There’s so much intrigue still swirling around the firing of the San Francisco Taxi Commission's executive director this week that the conspiracy theorists are out in full.
Did Mayor Gavin Newsom want his hand-picked appointment, Heidi Machen, to be fired so he could show just how resistant the taxi industry is to reform? Was it an act of desperation by commissioners who knew that they could be replaced at any time? Or was it payback to a person who tried to promote changes without building consensus among her board and some powerful industry figures?
All those scenarios were presented to me in conversations with taxi drivers, cab company managers and people at City Hall this week after the commission quickly and defiantly acted in closed session to dismiss one of the mayor's department heads — a first for the administration. Although Newsom was clearly angered by the move — mistakenly believing that the turmoil had temporarily subsided — it raises the question of why he allowed the situation to unravel for so long without acting.
Clearly, Newsom was aware of the troubles brewing, since administration officials had been informed by members of The City’s largest taxi association months ago that they were unhappy with Machen and what they viewed as her autocratic management style.
Jim Gillespie, head of the San Francisco Taxicab Association, told me he met with staffers in the mayor’s office and relayed his concerns. Gillespie, who is a senior manager at Yellow Cab, had numerous run-ins with Machen but said he was trying to find a diplomatic way to handle the ongoing struggle.
“We wanted to get more cooperation from her to get some give-and-take on some items,” he told me. “But there was no response from the mayor’s office. They dropped the ball. It could have been handled a lot better. But we were not campaigning to get rid of her. In fact, I don’t support the way things went down. That’s not the way most of us want to conduct business.”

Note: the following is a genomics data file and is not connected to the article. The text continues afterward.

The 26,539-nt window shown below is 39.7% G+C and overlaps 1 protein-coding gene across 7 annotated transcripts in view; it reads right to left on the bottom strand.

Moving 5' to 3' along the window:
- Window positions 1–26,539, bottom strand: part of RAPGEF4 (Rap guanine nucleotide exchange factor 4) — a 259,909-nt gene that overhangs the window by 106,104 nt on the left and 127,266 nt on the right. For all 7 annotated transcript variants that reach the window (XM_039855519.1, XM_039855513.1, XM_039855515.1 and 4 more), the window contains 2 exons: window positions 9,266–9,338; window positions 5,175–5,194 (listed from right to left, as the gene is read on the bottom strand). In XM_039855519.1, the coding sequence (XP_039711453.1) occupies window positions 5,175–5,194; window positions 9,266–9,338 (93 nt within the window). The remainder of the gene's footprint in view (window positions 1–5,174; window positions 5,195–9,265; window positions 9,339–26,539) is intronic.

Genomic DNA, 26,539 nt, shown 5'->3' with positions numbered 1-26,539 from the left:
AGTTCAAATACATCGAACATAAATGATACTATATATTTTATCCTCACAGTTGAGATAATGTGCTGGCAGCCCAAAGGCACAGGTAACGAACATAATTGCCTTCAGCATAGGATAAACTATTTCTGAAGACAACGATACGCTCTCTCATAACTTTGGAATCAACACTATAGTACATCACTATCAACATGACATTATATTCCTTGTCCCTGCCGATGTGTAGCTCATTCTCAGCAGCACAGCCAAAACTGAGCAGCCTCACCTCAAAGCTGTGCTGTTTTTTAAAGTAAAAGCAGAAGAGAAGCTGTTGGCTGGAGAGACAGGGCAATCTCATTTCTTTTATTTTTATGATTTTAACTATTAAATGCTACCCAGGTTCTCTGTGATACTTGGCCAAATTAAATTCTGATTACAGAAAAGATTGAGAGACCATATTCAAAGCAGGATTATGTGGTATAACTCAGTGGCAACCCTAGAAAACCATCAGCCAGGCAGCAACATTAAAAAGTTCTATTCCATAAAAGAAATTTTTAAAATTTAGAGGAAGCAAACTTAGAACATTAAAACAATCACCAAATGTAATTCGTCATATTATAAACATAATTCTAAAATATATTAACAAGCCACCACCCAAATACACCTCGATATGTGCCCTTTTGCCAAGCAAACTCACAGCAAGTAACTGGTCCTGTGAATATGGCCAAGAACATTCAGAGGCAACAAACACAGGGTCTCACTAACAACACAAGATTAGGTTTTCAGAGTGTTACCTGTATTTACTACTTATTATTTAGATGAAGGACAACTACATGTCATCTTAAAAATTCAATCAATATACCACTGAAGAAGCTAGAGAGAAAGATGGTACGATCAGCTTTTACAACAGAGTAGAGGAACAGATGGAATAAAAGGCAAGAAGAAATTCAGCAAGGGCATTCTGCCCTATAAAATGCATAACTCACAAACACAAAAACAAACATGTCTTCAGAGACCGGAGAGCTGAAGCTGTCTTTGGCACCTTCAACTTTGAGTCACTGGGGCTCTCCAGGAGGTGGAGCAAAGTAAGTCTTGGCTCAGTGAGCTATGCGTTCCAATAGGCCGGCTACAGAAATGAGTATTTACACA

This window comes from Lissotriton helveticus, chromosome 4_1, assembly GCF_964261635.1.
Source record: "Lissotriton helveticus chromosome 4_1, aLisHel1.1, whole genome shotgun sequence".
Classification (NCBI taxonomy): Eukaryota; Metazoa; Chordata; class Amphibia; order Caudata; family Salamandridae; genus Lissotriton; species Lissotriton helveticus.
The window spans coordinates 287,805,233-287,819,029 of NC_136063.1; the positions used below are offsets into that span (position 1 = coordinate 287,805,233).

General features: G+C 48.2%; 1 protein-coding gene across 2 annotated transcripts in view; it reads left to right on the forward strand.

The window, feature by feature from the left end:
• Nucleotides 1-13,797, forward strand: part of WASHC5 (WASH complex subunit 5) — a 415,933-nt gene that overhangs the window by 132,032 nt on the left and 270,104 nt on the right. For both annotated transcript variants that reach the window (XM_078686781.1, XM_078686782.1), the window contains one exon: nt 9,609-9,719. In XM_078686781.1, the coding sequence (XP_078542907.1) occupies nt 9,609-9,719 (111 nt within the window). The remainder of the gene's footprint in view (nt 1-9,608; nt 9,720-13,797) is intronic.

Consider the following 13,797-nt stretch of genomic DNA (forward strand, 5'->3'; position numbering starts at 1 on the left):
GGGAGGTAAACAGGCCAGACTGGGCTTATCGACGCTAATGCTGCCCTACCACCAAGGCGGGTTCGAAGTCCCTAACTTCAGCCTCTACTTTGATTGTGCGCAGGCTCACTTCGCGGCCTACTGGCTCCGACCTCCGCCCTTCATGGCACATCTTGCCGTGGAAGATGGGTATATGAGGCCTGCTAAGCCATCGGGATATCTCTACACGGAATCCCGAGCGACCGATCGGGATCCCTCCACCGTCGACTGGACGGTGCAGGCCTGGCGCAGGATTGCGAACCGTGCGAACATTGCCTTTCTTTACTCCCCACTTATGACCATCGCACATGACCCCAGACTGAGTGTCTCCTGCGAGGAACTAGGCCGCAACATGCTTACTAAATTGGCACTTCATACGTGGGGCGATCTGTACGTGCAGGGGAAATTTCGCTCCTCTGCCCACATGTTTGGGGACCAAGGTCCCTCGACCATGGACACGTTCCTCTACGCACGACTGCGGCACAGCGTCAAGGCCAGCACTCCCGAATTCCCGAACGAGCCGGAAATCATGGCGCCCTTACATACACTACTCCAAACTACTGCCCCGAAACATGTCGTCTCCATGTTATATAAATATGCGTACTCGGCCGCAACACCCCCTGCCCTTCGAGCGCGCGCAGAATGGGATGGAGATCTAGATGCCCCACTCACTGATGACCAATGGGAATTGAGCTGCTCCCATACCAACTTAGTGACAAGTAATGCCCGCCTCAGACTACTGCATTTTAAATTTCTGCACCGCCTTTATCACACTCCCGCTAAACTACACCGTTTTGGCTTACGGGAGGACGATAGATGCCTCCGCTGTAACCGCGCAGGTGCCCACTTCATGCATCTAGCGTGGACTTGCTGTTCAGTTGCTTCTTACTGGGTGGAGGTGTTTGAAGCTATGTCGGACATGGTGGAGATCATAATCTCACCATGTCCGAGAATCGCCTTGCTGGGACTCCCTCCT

Yet others were actively campaigning for her removal, and they found a willing hand in commission president Martin Smith, the cab companies’ representative on the panel and a holdover appointment from Mayor Willie Brown. According to people I talked to, it was Smith’s belief that Machen was actively encouraging the mayor to replace him and fellow taxi permit holder Mary McGuire on the commission. They viewed that as an act of insubordination — one that culminated in Smith’s demand that Machen’s “performance evaluation” and potential dismissal be slapped on the commission’s agenda at the 11th hour last week.
“People were saying, ‘Look Marty, this is your only chance to get to her before she gets to you,’” said Michael Spain, vice-president of the Permit Holders and Drivers Association. “If I was a sitting commissioner, I know I’d feel uneasy if my executive director was encouraging people to put their names in for consideration with the mayor.”
Perhaps the most curious aspect of the whole sordid affair was why Newsom didn’t act sooner to put in his own commissioners, long after the terms of the current commissioners had expired. It’s not the first time the mayor has delayed far too long in picking his own appointees to an established panel, but since he basically created the Taxi Commission through a ballot measure eight years ago, you might think he would have shown a more active interest.
When he finally replaced McGuire on Thursday and filled the vacancy created by the death of former commission president Arthur Jackson, Newsom was essentially trying to make up for lost time. Newsom said that things had been delayed because his commission secretary was on a leave of absence. But now he’s in a position of directly challenging taxi industry leaders by reappointing Machen — which he has said he’ll do — and facing the prospect of being called vindictive by opponents for his failure to act sooner.
“Clearly there were some personality issues involved, but the fact is Heidi was doing her job,” Newsom said. “The bottom line is that it was not right to do this.”
Meanwhile, the industry reforms that Machen was pushing, ones that Newsom has indicated he wants, are stalled and possibly lost.
“If the mayor had been doing due diligence, this never would have happened,” said Mark Gruberg, spokesman for the United Taxicab Workers, a driver advocacy group that strongly supported Machen. “He knew that there was a problem but he never got around to dealing with it.”
Machen said that listening to the 20 people who testified on her behalf at the hearing this week before the axe fell “was kind of like attending your own funeral.”
Will there be life after death? This is one case where the meter is still running.